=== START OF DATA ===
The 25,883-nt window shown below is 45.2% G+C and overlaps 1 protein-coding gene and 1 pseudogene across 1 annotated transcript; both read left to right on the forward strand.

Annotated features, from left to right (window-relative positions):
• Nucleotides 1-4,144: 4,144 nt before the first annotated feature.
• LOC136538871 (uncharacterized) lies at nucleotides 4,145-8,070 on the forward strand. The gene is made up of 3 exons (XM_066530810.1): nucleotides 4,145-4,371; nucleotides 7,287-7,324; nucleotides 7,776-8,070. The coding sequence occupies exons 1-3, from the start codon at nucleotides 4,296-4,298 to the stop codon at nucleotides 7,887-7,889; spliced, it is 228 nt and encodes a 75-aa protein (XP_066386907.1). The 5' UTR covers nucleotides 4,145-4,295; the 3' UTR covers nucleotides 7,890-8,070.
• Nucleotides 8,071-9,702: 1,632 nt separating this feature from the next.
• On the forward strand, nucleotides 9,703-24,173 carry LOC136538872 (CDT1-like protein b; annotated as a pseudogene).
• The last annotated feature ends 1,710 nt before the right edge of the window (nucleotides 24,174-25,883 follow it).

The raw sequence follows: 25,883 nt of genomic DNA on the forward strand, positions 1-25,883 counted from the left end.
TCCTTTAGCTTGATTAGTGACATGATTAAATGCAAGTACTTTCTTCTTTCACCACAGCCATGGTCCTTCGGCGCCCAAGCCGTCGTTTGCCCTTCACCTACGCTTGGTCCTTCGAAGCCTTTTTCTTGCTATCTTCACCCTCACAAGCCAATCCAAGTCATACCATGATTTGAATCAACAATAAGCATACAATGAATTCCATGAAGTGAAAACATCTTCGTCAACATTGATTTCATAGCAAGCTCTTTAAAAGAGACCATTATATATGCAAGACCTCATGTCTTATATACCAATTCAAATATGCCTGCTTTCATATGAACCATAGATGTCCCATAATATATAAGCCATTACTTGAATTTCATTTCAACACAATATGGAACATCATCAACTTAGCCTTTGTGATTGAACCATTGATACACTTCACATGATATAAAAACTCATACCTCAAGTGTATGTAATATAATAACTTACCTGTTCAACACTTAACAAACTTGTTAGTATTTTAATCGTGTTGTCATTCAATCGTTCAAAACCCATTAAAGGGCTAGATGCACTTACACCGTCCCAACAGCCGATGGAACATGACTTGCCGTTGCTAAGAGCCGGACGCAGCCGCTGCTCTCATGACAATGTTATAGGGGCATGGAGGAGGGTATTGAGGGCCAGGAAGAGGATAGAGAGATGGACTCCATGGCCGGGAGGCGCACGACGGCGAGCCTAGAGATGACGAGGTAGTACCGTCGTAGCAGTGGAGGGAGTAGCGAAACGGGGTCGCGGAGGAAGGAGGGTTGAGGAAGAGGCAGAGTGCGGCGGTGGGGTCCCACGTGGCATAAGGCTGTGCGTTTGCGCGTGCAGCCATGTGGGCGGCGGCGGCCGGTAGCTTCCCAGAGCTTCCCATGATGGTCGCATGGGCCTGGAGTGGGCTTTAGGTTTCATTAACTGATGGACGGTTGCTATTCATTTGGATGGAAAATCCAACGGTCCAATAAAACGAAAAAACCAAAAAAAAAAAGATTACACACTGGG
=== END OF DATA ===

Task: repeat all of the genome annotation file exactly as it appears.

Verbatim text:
The 25,883-nt window shown below is 45.2% G+C and overlaps 1 protein-coding gene and 1 pseudogene across 1 annotated transcript; both read left to right on the forward strand.

Annotated features, from left to right (window-relative positions):
• Nucleotides 1-4,144: 4,144 nt before the first annotated feature.
• LOC136538871 (uncharacterized) lies at nucleotides 4,145-8,070 on the forward strand. The gene is made up of 3 exons (XM_066530810.1): nucleotides 4,145-4,371; nucleotides 7,287-7,324; nucleotides 7,776-8,070. The coding sequence occupies exons 1-3, from the start codon at nucleotides 4,296-4,298 to the stop codon at nucleotides 7,887-7,889; spliced, it is 228 nt and encodes a 75-aa protein (XP_066386907.1). The 5' UTR covers nucleotides 4,145-4,295; the 3' UTR covers nucleotides 7,890-8,070.
• Nucleotides 8,071-9,702: 1,632 nt separating this feature from the next.
• On the forward strand, nucleotides 9,703-24,173 carry LOC136538872 (CDT1-like protein b; annotated as a pseudogene).
• The last annotated feature ends 1,710 nt before the right edge of the window (nucleotides 24,174-25,883 follow it).

The raw sequence follows: 25,883 nt of genomic DNA on the forward strand, positions 1-25,883 counted from the left end.
TCCTTTAGCTTGATTAGTGACATGATTAAATGCAAGTACTTTCTTCTTTCACCACAGCCATGGTCCTTCGGCGCCCAAGCCGTCGTTTGCCCTTCACCTACGCTTGGTCCTTCGAAGCCTTTTTCTTGCTATCTTCACCCTCACAAGCCAATCCAAGTCATACCATGATTTGAATCAACAATAAGCATACAATGAATTCCATGAAGTGAAAACATCTTCGTCAACATTGATTTCATAGCAAGCTCTTTAAAAGAGACCATTATATATGCAAGACCTCATGTCTTATATACCAATTCAAATATGCCTGCTTTCATATGAACCATAGATGTCCCATAATATATAAGCCATTACTTGAATTTCATTTCAACACAATATGGAACATCATCAACTTAGCCTTTGTGATTGAACCATTGATACACTTCACATGATATAAAAACTCATACCTCAAGTGTATGTAATATAATAACTTACCTGTTCAACACTTAACAAACTTGTTAGTATTTTAATCGTGTTGTCATTCAATCGTTCAAAACCCATTAAAGGGCTAGATGCACTTACACCGTCCCAACAGCCGATGGAACATGACTTGCCGTTGCTAAGAGCCGGACGCAGCCGCTGCTCTCATGACAATGTTATAGGGGCATGGAGGAGGGTATTGAGGGCCAGGAAGAGGATAGAGAGATGGACTCCATGGCCGGGAGGCGCACGACGGCGAGCCTAGAGATGACGAGGTAGTACCGTCGTAGCAGTGGAGGGAGTAGCGAAACGGGGTCGCGGAGGAAGGAGGGTTGAGGAAGAGGCAGAGTGCGGCGGTGGGGTCCCACGTGGCATAAGGCTGTGCGTTTGCGCGTGCAGCCATGTGGGCGGCGGCGGCCGGTAGCTTCCCAGAGCTTCCCATGATGGTCGCATGGGCCTGGAGTGGGCTTTAGGTTTCATTAACTGATGGACGGTTGCTATTCATTTGGATGGAAAATCCAACGGTCCAATAAAACGAAAAAACCAAAAAAAAAAAGATTACACACTGGG